In honor of the 27th annual World Mental Health Day Facebook and Pinterest want you to know they are striving to make positive impacts on the mental health of platform users who may be struggling with depression or suicidal ideations.
Unlike many of the newly dreamt up ever-increasing list of random “I’ve-never-seen-that-on-a-calendar-before” days (National Pancake Day, Talk Like A Pirate Day, Work Like A Dog Day, Hug A Sheep Day, etc.) you’ve likely encountered on whatever your preferred social media outlet of choice may be, this advocacy day has a hefty “raison d’être”.
According to World Health Organization statistics, “Close to 800,000 people die due to suicide every year, which is one person every 40 seconds”. World Mental Health Day began in 1992 by the World Federation for Mental Health as a way to promote mental health advocacy and educate the public on relevant issues.
The intersection of Social media and mental health is a hot topic for researchers. A quick search of academic literature covering “Mental Health” and “Social Media” on google scholar came up with well over 15,000 articles published this year alone.
The truism, “Don’t compare your behind the scenes to someone else’s highlight reel” has become a cliche but it can take a significant conscious effort not to compare ourselves to the curated presentations of online friends we may or may not actually know well in person. Most mental health professionals agree extensive time spent on social media platforms may generally not be good for our health.
Pinterest and Facebook used this year’s World Mental Health Day to highlight efforts those companies have been making to counter the oft-publicized negative mental health impacts of social media. Both companies showcased the methods they employ to help connect struggling individuals with resources during times of depression or crisis.
The Pinterest announcement revealed several initiatives including a collection of “emotional well-being activities” available to users by searching for #pinterestwellbeing on the Pinterest app, a one-click connection to the National Suicide Prevention Hotline, an updated self-harm policy and implementing machine learning technology that can identify and hide self-injury content from the platform. Pinterest says this has decreased user reports of self-injury content 88% over the last year.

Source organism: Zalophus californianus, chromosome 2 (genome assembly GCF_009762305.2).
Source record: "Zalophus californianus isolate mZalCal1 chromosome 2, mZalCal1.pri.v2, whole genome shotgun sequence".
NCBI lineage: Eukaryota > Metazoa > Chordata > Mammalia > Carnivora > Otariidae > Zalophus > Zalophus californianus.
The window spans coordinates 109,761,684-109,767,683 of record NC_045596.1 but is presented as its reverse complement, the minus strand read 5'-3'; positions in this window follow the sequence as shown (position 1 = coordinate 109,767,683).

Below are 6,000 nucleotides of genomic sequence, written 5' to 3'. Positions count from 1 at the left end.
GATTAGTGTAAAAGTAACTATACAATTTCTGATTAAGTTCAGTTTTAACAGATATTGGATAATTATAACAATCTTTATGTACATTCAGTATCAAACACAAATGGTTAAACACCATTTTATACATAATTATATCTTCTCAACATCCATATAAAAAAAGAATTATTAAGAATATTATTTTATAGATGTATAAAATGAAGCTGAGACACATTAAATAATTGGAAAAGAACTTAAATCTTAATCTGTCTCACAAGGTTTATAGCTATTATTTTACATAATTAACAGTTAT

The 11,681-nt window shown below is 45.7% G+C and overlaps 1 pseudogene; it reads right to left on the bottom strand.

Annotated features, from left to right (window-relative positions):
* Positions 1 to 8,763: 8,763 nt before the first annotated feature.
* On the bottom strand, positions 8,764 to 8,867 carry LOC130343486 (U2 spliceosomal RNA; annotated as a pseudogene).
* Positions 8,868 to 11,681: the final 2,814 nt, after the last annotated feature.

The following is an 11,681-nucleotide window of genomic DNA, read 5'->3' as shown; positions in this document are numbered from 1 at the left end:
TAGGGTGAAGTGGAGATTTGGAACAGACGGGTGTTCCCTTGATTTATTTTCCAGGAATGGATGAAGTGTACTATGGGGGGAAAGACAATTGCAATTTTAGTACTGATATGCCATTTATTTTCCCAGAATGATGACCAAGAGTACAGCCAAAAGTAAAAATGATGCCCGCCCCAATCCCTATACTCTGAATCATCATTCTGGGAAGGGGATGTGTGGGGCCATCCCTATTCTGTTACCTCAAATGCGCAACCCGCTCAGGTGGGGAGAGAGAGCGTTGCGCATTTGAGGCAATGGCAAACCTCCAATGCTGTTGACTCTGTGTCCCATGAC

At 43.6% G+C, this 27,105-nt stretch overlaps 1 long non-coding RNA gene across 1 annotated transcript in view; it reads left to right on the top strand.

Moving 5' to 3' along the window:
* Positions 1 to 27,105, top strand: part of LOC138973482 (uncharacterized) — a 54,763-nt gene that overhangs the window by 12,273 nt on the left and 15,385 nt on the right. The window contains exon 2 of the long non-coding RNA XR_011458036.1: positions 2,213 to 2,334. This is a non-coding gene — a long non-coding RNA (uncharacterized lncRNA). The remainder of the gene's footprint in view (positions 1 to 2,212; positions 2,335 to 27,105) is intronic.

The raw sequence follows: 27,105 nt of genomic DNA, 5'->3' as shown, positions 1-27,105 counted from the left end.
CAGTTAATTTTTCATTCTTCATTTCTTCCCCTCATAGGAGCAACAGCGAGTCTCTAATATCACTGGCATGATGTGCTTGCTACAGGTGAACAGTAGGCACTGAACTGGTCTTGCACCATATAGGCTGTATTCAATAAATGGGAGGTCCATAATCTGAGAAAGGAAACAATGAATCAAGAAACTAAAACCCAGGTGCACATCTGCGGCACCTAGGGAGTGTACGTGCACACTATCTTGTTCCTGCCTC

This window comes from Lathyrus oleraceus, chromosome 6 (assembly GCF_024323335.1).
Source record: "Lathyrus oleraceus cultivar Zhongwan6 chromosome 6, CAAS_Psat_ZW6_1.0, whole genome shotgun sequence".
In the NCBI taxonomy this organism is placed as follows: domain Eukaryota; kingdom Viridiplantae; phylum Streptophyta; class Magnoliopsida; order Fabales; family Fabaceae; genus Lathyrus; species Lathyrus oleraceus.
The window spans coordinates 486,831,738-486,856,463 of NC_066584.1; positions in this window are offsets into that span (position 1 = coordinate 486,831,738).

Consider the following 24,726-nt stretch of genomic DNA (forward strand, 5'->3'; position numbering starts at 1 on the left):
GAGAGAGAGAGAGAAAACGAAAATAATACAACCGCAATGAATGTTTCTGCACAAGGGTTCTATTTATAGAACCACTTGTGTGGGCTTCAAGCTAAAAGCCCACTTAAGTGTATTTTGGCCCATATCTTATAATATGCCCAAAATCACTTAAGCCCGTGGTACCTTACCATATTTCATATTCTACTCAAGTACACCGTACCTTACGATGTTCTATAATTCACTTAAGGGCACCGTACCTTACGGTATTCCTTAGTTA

Facebook’s news post highlighted a “Let’s Talk” stories/camera filter and a matching sticker pack they hope will encourage users to reach out to friends who may be having a hard time. According to Antigone Davis, Facebook’s Global Head of Safety, “Each time a sticker is sent, Facebook will donate $1 to a group of mental health organizations, up to $1 million USD. It’s our hope that these tools will make it easier for people to begin conversations that can lead to support.” The post also reminded readers of the platform’s Online Well-being page located within Facebook’s safety center which offers further connection to suicide prevention resources.
On a personal note, my favorite World Mental Health Day post this year was Laughing Matters, The Funny Business Of Being Sad, a 30-minute documentary collaboration between Soulpancake and FunnyOrDie. It’s really well done, filled with recognizable humorists I have tremendous respect for being candid, vulnerable and honest.
Header Image: Pinterest
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